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  • Temara Willis

Post Separation Property and Financial Agreements

The end of a relationship is one of the most challenging events that a family can go through. Not only are you thrust into immense change, dealing with the emotional toll of the separation on yourself and your children, but you also need to make difficult and complicated decisions about the division of your property and assets.


While it is confusing and stressful, you don't need to argue this out or end up in court. There are several options for your consideration on how you reach an agreement on the division of the property, assets, and liabilities.


We recommended trying alternative solutions before considering legal avenues due to the significant cost and time involved. You can always consider legal options down the track if these alternative options are not successful. Divorce and separation is such a difficult time. Why make it even harder on yourself.


There is a timeframe in which you need to finalise your property settlement if you plan to lodge it with the court and make it legally binding. Applications need to be made for de facto couples within two (2) years of the relationship ending. If you were married, the matter needs to be made within twelve (12) months from the date of your divorce.


There are four guiding principles considered during a property settlement. The total of your assets and liabilities, contributions during the relationship, both financial and non-financial (weighted equally), future needs and if the agreement is equitable. If an agreement is reached and you plan to make it legally binding, it must satisfy the Family Courts requirements for justness and equitability. If the agreement is not considered just and equitable, the court may not formalise it.


If you and your ex-partner agree on how you want to separate your assets and liabilities, you can create your own agreement. You don't need to do anything else regarding the formalisation of the agreement if you don't want to. However, if it isn't legally formalised, a party could change their mind within the prescribed timeframe as above.


Suppose you don't think that you can reach an agreement directly with your ex-partner or require some additional support to help negotiate the arrangement. In that case, a Family Dispute Resolution Practitioner can assist. Family Dispute Resolution Practitioners (family mediators) are experienced working with separating couples to reach an agreement based on their needs and interests. A family mediator can also draft the agreement that you both develop. If you want to try and negotiate an agreement but feel like you need legal support, you can request that your lawyer attend the family law mediation process, or you can seek legal advice as you go through the mediation process. You can get legal advice before, during or after mediation. You do not need to sign any agreement before you feel comfortable doing so.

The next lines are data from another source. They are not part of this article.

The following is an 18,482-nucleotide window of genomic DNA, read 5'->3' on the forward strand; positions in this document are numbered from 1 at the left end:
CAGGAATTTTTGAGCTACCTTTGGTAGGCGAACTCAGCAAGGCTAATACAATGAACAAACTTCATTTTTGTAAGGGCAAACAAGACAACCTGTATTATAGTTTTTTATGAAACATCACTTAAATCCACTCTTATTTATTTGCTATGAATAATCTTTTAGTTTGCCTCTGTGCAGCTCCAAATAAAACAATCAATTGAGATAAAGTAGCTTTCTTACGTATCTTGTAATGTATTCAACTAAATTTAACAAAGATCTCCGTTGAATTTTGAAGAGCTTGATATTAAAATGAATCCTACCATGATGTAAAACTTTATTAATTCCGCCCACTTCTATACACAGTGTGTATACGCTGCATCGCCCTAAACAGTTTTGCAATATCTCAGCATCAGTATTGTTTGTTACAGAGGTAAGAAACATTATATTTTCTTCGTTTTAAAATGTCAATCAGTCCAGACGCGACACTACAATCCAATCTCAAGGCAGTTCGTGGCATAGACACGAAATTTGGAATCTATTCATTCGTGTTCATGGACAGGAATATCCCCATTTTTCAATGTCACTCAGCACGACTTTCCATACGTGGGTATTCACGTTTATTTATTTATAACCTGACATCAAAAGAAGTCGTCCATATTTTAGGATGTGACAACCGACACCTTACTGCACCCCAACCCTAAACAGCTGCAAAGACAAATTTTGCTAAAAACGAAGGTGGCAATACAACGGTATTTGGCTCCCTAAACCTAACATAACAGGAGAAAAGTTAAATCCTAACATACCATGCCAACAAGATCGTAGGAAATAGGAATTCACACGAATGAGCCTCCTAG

If reaching an agreement together even with a mediator isn't a viable option or mediation hasn't proven successful, you can engage a solicitor to negotiate a settlement on your behalf. However, this may be costly. If lawyer lead negotiations aren't successful, you can go to court, where a Judge will decide the property and liability division using their discretion.


A signed agreement demonstrates your intentions regarding your settlement. However, you will need a consent order or a binding financial agreement for it to be legally binding. You can make it legally binding by lodging your mutual agreement or the agreement prepared by your family mediator with the court yourself or by engaging a lawyer to complete this on your behalf.


Regardless of what option you use to reach an agreement, it is best to speak with a family lawyer about your particular situation. Family Dispute Resolutions Practitioners (family mediators) don't provide legal advice, and a consultation with a lawyer will help you work out what would be just and equitable for your situation.


It is essential to research your options and educate yourself. The Family Court website provides valuable information www.familycourt.gov.au. Or give Adelaide Family Mediation a call for information to help you achieve the best solution for your family.


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